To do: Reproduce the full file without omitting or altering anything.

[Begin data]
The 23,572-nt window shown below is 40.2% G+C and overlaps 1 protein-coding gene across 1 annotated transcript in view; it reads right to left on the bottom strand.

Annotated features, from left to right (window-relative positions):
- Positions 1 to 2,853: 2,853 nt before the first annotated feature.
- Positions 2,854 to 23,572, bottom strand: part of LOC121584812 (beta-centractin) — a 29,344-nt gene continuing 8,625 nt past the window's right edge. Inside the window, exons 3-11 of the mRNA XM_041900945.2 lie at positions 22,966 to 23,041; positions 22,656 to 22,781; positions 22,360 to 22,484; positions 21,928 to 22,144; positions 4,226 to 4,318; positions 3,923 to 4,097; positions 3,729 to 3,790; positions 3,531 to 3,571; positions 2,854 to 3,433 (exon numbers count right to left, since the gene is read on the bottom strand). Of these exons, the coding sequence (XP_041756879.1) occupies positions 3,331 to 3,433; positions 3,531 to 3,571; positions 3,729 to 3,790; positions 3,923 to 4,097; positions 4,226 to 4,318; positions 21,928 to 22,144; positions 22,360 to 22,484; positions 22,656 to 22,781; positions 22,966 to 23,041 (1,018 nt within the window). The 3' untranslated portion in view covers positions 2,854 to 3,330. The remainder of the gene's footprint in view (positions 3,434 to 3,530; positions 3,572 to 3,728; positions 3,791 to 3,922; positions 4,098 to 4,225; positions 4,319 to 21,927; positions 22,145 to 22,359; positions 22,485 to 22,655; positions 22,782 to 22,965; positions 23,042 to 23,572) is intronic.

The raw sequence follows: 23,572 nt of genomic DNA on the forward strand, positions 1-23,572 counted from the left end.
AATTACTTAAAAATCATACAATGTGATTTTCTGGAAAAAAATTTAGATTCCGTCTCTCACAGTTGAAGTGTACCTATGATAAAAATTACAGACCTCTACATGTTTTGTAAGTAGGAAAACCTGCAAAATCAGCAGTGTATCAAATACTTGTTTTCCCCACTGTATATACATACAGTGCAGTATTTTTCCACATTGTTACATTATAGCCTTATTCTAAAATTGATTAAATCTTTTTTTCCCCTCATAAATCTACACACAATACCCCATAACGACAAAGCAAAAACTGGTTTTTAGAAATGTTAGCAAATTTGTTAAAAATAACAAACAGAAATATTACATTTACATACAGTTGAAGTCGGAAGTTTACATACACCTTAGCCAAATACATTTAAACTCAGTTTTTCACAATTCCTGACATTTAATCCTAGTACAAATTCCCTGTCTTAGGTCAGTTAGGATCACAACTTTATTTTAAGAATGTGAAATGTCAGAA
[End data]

The 23,572-nt window shown below is 40.2% G+C and overlaps 1 protein-coding gene across 1 annotated transcript in view; it reads right to left on the bottom strand.

Annotated features, from left to right (window-relative positions):
- Positions 1 to 2,853: 2,853 nt before the first annotated feature.
- Positions 2,854 to 23,572, bottom strand: part of LOC121584812 (beta-centractin) — a 29,344-nt gene continuing 8,625 nt past the window's right edge. Inside the window, exons 3-11 of the mRNA XM_041900945.2 lie at positions 22,966 to 23,041; positions 22,656 to 22,781; positions 22,360 to 22,484; positions 21,928 to 22,144; positions 4,226 to 4,318; positions 3,923 to 4,097; positions 3,729 to 3,790; positions 3,531 to 3,571; positions 2,854 to 3,433 (exon numbers count right to left, since the gene is read on the bottom strand). Of these exons, the coding sequence (XP_041756879.1) occupies positions 3,331 to 3,433; positions 3,531 to 3,571; positions 3,729 to 3,790; positions 3,923 to 4,097; positions 4,226 to 4,318; positions 21,928 to 22,144; positions 22,360 to 22,484; positions 22,656 to 22,781; positions 22,966 to 23,041 (1,018 nt within the window). The 3' untranslated portion in view covers positions 2,854 to 3,330. The remainder of the gene's footprint in view (positions 3,434 to 3,530; positions 3,572 to 3,728; positions 3,791 to 3,922; positions 4,098 to 4,225; positions 4,319 to 21,927; positions 22,145 to 22,359; positions 22,485 to 22,655; positions 22,782 to 22,965; positions 23,042 to 23,572) is intronic.

The raw sequence follows: 23,572 nt of genomic DNA on the forward strand, positions 1-23,572 counted from the left end.
AATTACTTAAAAATCATACAATGTGATTTTCTGGAAAAAAATTTAGATTCCGTCTCTCACAGTTGAAGTGTACCTATGATAAAAATTACAGACCTCTACATGTTTTGTAAGTAGGAAAACCTGCAAAATCAGCAGTGTATCAAATACTTGTTTTCCCCACTGTATATACATACAGTGCAGTATTTTTCCACATTGTTACATTATAGCCTTATTCTAAAATTGATTAAATCTTTTTTTCCCCTCATAAATCTACACACAATACCCCATAACGACAAAGCAAAAACTGGTTTTTAGAAATGTTAGCAAATTTGTTAAAAATAACAAACAGAAATATTACATTTACATACAGTTGAAGTCGGAAGTTTACATACACCTTAGCCAAATACATTTAAACTCAGTTTTTCACAATTCCTGACATTTAATCCTAGTACAAATTCCCTGTCTTAGGTCAGTTAGGATCACAACTTTATTTTAAGAATGTGAAATGTCAGAA